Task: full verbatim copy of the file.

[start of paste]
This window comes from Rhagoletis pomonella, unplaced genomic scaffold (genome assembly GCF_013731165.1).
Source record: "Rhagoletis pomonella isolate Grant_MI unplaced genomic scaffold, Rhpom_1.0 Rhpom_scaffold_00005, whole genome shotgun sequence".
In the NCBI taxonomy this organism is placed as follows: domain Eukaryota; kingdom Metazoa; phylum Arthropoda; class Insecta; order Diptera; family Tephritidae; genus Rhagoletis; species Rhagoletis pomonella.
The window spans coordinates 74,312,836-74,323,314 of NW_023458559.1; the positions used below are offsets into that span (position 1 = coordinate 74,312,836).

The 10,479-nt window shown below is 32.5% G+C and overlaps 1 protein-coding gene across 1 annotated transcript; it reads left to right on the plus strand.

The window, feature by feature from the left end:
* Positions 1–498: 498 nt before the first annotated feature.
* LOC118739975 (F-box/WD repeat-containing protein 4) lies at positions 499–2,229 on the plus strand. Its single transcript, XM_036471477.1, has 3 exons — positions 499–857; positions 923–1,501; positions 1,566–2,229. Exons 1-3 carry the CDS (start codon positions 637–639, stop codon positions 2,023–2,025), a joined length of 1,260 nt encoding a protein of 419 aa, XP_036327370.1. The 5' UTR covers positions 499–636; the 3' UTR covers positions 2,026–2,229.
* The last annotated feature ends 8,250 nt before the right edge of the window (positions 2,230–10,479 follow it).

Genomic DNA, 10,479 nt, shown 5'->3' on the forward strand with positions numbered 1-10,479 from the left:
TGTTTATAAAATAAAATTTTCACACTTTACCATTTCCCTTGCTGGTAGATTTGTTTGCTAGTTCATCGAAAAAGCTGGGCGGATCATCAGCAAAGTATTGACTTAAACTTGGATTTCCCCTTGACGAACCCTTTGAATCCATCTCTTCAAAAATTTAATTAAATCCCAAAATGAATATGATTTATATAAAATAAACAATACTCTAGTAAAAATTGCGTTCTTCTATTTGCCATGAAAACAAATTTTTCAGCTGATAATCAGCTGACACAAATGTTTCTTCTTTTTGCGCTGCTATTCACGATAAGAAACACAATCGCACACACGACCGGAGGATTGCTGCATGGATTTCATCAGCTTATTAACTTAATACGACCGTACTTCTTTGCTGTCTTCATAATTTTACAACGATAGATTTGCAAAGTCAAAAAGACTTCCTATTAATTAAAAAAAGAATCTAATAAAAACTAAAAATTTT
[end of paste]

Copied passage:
This window comes from Rhagoletis pomonella, unplaced genomic scaffold (genome assembly GCF_013731165.1).
Source record: "Rhagoletis pomonella isolate Grant_MI unplaced genomic scaffold, Rhpom_1.0 Rhpom_scaffold_00005, whole genome shotgun sequence".
In the NCBI taxonomy this organism is placed as follows: domain Eukaryota; kingdom Metazoa; phylum Arthropoda; class Insecta; order Diptera; family Tephritidae; genus Rhagoletis; species Rhagoletis pomonella.
The window spans coordinates 74,312,836-74,323,314 of NW_023458559.1; the positions used below are offsets into that span (position 1 = coordinate 74,312,836).

The 10,479-nt window shown below is 32.5% G+C and overlaps 1 protein-coding gene across 1 annotated transcript; it reads left to right on the plus strand.

The window, feature by feature from the left end:
* Positions 1–498: 498 nt before the first annotated feature.
* LOC118739975 (F-box/WD repeat-containing protein 4) lies at positions 499–2,229 on the plus strand. Its single transcript, XM_036471477.1, has 3 exons — positions 499–857; positions 923–1,501; positions 1,566–2,229. Exons 1-3 carry the CDS (start codon positions 637–639, stop codon positions 2,023–2,025), a joined length of 1,260 nt encoding a protein of 419 aa, XP_036327370.1. The 5' UTR covers positions 499–636; the 3' UTR covers positions 2,026–2,229.
* The last annotated feature ends 8,250 nt before the right edge of the window (positions 2,230–10,479 follow it).

Genomic DNA, 10,479 nt, shown 5'->3' on the forward strand with positions numbered 1-10,479 from the left:
TGTTTATAAAATAAAATTTTCACACTTTACCATTTCCCTTGCTGGTAGATTTGTTTGCTAGTTCATCGAAAAAGCTGGGCGGATCATCAGCAAAGTATTGACTTAAACTTGGATTTCCCCTTGACGAACCCTTTGAATCCATCTCTTCAAAAATTTAATTAAATCCCAAAATGAATATGATTTATATAAAATAAACAATACTCTAGTAAAAATTGCGTTCTTCTATTTGCCATGAAAACAAATTTTTCAGCTGATAATCAGCTGACACAAATGTTTCTTCTTTTTGCGCTGCTATTCACGATAAGAAACACAATCGCACACACGACCGGAGGATTGCTGCATGGATTTCATCAGCTTATTAACTTAATACGACCGTACTTCTTTGCTGTCTTCATAATTTTACAACGATAGATTTGCAAAGTCAAAAAGACTTCCTATTAATTAAAAAAAGAATCTAATAAAAACTAAAAATTTT